Born in Lyme, Connecticut, Henry Matson Waite was a graduate of Yale College (1809) who later taught school in Fairfield County. He studied law with Matthew Griswold and was admitted to the bar in 1812. After a brief time practice in Middletown, Waite opened an office in Lyme. He was elected representative for that town to the General Assembly in 1815 and 1826 and served in the Senate in 1830 and 1831. Three years later in 1834, Waite became a judge of the Superior Court. In 1854, he was appointed chief justice. Hurd, History of New London County, 44-45. Image from Hurd, b
Born in 1823, William Williams was the son of Erastus and Nancy Hewitt of Groton, now Ledyard, Connecticut. In 1847, his household included Edward Nedson, an Eastern Pequot, who was fatally assaulted by George Jackson, a man of color from Groton. Williams and his mother served as witnesses in Jackson's trial. Williams married Mary Allen (Allyn) on Apr. 26, 1848 in Connecticut and took her west to Iowa. Later, he married Mary E. Williams on May 14, 1855.
A Genealogy of Williams Families by J. Oliver Williams (Brookline, MA, 1938), 67.
Born in Franklin, Connecticut, Lafayette Sabine Foster was educated at Brown University. He studied law and was admitted to the bar at Centerville, Maryland. He completed his legal studies in Norwich, Connecticut, where, after passing the bar, opened a practice by 1834. Foster was a member of Connecticut's legislature but resigned his position to serve as a U.S.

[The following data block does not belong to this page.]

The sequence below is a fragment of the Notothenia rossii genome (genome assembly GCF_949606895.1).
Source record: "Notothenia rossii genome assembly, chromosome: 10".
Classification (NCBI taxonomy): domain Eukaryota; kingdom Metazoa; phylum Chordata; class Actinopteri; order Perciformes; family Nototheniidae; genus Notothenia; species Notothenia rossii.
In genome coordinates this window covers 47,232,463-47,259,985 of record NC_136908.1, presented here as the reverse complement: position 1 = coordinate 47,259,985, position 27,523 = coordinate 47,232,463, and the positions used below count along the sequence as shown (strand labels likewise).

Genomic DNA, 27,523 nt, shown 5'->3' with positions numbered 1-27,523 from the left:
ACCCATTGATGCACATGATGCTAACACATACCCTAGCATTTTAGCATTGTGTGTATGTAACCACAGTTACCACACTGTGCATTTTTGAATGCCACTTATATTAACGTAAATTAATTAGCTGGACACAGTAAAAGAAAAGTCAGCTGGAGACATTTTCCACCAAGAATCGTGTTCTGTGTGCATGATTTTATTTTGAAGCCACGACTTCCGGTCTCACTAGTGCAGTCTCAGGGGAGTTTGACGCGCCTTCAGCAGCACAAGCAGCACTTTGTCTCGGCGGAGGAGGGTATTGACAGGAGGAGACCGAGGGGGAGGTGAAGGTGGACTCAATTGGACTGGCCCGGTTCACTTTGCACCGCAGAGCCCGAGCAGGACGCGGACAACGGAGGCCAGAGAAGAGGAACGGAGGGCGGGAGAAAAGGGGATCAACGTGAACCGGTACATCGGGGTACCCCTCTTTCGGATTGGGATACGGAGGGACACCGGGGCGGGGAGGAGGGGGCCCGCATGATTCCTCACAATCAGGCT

Born in Wethersfield, Connecticut, Thomas Belden Butler graduated from Yale University medical school (1828) and commenced practice in Norwalk. He was elected member of House of Representatives (1832-1846). After studying law and being admitted to the bar (1837) he opened a practice in Norwalk. Butler served in the State senate (1847 and 1848) and was elected to the Thirty-first U.S.
A graduate of Yale College in 1814, William Lucius Storrs was admitted to the bar and opened a practice in his hometown, Middletown, Connecticut three years later. He was elected to the House of Representatives from 1827-1829, 1834, serving as speaker in that last year. He was elected to the United State House of Representatives in 1829, reelected in 1838, and resigned in 1840 to serve as a judge in the Connecticut Superior Court. From 1857 to 1861 he was chief justice. Storrs taught law at Wesleyan University (1841-1846) and at Yale. He died
William Morgan was the son of Captain John Morgan and Elizabeth Williams nee Jones, daughter of L.t Governor William Jones of New Haven and granddaughter of Governor Theophilus Eaton. Nathaniel H. Morgan, Morgan Genealogy (Hartford, CT: Press of Case, Lockwood & Brainard, 1869), 25, 33.
William Morgan was the son of William and Mary Avery of Groton. His wife was Temperance Avery, daughter of Colonel Christopher Avery of Groton, and great-granddaughter of Captain James Avery 1st of Groton. Nathaniel H. Morgan, Morgan Genealogy (Hartford, CT: Press of Case, Lockwood & Brainard, 1869), 33, 45.
Christopher Morgan was the son of William Morgan, II. Nathaniel H. Morgan, Morgan Genealogy (Hartford, CT: Press of Case, Lockwood & Brainard, 1869) 45, 77.